Notes on Contemporary Literature

Articles from Vol. 38, No. 5, November

Celtic Influences on Cormac McCarthy's No Country for Old Men and the Road
True to Cormac McCarthy's roots, his latest book The Road (and to some degree, his previous novel No Country for Old Men) is replete with Celtic influences and allusions to one of Ireland's favorite poets, W. B. Yeats. The title of No Country, of course,...
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Condemning the Neutrals in Oppressively Dull Worlds: Look Back in Anger, a Clockwork Orange, and Equus
Feelings of personal malaise, national diminishment, and general torpor were by no means entirely lifted even when rationing of food and consumer products finally came to a total end in Britain in the early 1950s. Most creative writers, in various...
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Homosexuality in J.R. Ackerley's My Father and Myself
J.R. (Joe) Ackerley's posthumously published autobiography, My Father and Myself (1968), attempts to connect two generations of secret sexuality and explores his father's life as a way of understanding his own. He implicitly asks: Where did I come...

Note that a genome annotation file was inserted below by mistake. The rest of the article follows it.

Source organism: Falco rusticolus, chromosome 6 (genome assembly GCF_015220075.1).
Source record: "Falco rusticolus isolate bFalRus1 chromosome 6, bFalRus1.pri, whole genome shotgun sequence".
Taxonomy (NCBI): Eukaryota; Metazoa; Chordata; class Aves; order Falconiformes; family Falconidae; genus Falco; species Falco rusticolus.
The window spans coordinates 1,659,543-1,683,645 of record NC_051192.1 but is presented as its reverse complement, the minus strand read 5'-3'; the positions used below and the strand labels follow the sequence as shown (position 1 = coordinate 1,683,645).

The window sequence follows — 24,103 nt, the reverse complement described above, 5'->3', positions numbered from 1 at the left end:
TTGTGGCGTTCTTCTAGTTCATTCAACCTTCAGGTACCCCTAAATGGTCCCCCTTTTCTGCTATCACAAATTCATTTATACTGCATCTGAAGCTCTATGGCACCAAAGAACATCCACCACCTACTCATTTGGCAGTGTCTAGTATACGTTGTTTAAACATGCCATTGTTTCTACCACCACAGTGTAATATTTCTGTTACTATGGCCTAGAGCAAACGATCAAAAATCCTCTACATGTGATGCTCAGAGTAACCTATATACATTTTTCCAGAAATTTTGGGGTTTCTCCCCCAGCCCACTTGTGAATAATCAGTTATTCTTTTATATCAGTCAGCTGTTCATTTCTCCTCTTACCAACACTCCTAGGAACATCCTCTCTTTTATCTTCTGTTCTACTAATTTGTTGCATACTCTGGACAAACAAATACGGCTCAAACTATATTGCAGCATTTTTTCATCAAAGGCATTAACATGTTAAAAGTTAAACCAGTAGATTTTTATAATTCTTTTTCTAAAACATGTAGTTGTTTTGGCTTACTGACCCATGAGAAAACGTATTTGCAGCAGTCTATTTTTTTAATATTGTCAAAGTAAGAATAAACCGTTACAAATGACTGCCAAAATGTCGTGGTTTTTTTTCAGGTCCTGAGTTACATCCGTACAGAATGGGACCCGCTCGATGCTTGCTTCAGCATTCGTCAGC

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Power vs. Authority in Harry Potter and the Order of the Phoenix
Much of the plot of Harry Potter and the Order of the Phoenix [NY: Scholastic Inc., 2003] is built around the conflict of power versus authority. Power is usually a negative concept imposed from the top down, whereas authority is a positive undertaking...
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The Book That Devoured Its Reader: David Maine's Monster 1959
Part apocalyptic fable, part cultural history, part political satire, David Maine's Monster 1959 (NY: Saint Martin's Press, 2008) offers a miscellany of ill-assorted pieces resembling its lumbering title character. Drawing on the tradition of 1950's...
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